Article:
Friday, June 5, 2009

the "other" side


Invisible Man, Soul Man, and Black Like Me all try to show white Americans what it is like to be black in The United States. One is a metaphor, two are chronicles of white men going undercover, one fictional one not. I found another way to learn the same lesson, maybe more powerful, surely more modern.

When leaving lily white Sandy Utah, a suburb of Salt Lake City, people told me Atlanta was a black city. I did not realize how black till I stepped out of a panel van with my luggage at the corner of Ashby and Bankhead.

I looked like no one else. Just in case I was unaware of how much I stood out, people would stare at me everywhere I went and occasionally children would loudly point out my race. Billboards were different, they had black people on them. Not just the ads on busses but everything. Even the two greatest icons of whiteness, Jesus and Santa Claus, appeared black hanging on the walls of people's homes. I did not own a TV but they were everywhere and all tuned to shows like Moesha or Martin. I did not have a radio but everyone else did. Not once did I hear a screaming guitar lick or even a folksy ballad. What I did hear was a beat, sometimes smooth horns, and lots of rapping or singing. No rock style screaming.

It was fascinating at first. I was not used to the attention and enjoyed talking and learning with everyone I met. The fascination soon wore out and got tiring.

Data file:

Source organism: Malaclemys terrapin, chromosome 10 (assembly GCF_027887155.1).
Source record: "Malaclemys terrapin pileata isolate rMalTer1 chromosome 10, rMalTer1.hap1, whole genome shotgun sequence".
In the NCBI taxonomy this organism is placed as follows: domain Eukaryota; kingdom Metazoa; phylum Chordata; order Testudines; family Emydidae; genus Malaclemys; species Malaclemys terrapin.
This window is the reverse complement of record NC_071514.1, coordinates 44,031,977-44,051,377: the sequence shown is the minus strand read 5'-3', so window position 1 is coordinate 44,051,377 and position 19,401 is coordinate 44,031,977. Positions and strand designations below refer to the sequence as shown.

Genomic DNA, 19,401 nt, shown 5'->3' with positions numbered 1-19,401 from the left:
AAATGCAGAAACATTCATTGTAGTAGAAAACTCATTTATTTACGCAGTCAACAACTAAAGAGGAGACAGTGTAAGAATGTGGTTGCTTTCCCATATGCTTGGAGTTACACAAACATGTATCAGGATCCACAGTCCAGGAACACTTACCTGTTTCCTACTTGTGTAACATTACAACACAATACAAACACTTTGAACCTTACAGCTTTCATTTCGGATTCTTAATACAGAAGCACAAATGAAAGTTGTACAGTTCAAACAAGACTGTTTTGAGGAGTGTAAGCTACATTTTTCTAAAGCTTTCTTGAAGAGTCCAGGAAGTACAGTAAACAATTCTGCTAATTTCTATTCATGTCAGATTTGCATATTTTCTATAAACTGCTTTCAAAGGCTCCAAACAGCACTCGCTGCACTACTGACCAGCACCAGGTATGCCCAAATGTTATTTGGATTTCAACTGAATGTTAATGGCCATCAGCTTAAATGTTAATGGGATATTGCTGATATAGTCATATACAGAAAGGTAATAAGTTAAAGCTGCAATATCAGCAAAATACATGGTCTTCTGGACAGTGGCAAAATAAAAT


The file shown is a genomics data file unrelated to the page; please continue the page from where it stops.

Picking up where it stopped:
I lost my identity and just became the white guy. I could not have a conversation without race being brought up. I had other things to talk about, there was more, but I was rarely allowed to get there. Police regularly stopped me to ask if I was lost or needed help. When they found where I lived they would call me names and predict my needing their help soon. A few promised my surely needed help would not come from him, because I was just asking for trouble by being in this neighborhood.

I felt vulnerable and scrutinized all the time. I got used to it and achieved some comfort, but it never completely went away.

Occasionally I would get what would seem a brief rest when visiting white areas or white friends. Not really. White strangers would not, could not relate to my experience and I had no reason to feel I was anything like them. Friends and family would often joke about some new mannerisms and tastes, claiming I now thought myself black. They questioned my awareness of my own identity.

I found this ironic since I had never been aware of my whiteness before entering this black world. Once in that world, everyone and everything reminded me that I was in fact white. This new self awareness was met with other whites questioning who I thought I was. It was very lonely. I lived there roughly two years. It was almost 12 years ago.

I still haven’t forgotten those days and I still visit.
I remember those lonely days when I hear a white person question why the black kids sit together in the cafeteria or ask why there would be such things as historically black colleges. I remember it when I listen to some white person complain about what words they aren’t allowed to say or how it is unfair that a network named BET is allowed to exist.

I think about those days often and how small that area is geographically compared to the whole country. I realize that without me making a real effort, I will never experience that again. I realize how easy it was for me to leave that black world and retreat back to my white one. My white world is all over. It seams to just be wherever I am, and I move a lot.

I realize that for those who don’t look like me, that period of life, the one where they are the outsider who sticks out, IS their life.